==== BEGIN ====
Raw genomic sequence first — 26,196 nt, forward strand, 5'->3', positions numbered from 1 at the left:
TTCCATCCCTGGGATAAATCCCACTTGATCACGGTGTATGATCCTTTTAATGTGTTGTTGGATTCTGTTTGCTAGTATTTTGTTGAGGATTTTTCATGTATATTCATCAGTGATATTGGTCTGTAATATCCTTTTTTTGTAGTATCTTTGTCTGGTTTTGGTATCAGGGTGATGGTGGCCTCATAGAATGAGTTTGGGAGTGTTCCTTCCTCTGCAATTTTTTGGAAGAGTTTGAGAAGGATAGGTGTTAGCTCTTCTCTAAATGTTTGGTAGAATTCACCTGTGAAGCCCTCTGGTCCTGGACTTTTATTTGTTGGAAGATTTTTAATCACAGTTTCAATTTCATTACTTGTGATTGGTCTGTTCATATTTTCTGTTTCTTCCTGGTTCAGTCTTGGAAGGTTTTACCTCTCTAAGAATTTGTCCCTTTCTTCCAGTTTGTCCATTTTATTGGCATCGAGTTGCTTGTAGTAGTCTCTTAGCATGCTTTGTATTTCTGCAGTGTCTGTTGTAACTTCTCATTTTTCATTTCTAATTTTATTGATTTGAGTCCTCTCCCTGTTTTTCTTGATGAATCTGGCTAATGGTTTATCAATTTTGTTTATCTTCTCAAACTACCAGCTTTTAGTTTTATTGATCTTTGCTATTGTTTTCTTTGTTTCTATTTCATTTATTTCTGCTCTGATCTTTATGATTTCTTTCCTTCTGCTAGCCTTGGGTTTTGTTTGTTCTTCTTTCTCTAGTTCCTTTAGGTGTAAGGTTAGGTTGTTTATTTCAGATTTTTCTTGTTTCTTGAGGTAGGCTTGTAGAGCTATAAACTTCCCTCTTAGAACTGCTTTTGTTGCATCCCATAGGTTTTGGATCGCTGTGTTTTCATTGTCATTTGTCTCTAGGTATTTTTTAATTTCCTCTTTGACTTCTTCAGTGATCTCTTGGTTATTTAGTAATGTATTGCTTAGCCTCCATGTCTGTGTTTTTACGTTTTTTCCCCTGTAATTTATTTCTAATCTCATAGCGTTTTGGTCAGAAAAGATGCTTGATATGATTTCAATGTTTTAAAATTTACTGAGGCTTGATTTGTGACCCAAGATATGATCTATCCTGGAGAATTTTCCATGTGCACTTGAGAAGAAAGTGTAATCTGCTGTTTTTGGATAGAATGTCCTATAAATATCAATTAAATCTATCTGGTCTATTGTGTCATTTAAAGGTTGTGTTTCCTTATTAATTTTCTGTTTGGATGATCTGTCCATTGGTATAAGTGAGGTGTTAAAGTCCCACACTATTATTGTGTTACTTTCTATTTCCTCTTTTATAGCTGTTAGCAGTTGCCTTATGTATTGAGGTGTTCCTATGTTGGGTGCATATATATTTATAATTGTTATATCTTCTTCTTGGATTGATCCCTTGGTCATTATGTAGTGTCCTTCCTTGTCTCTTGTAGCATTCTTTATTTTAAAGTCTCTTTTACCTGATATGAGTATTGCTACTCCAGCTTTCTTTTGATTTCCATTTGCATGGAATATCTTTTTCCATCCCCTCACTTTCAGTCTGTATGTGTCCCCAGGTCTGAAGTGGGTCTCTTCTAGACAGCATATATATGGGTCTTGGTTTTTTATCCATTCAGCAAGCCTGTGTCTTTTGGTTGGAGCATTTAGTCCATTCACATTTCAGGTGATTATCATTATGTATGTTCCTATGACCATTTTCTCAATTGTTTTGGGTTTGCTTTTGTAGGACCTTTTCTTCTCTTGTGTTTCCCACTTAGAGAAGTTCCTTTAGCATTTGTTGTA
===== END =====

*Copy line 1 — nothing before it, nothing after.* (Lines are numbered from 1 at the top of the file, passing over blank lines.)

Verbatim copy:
Raw genomic sequence first — 26,196 nt, forward strand, 5'->3', positions numbered from 1 at the left: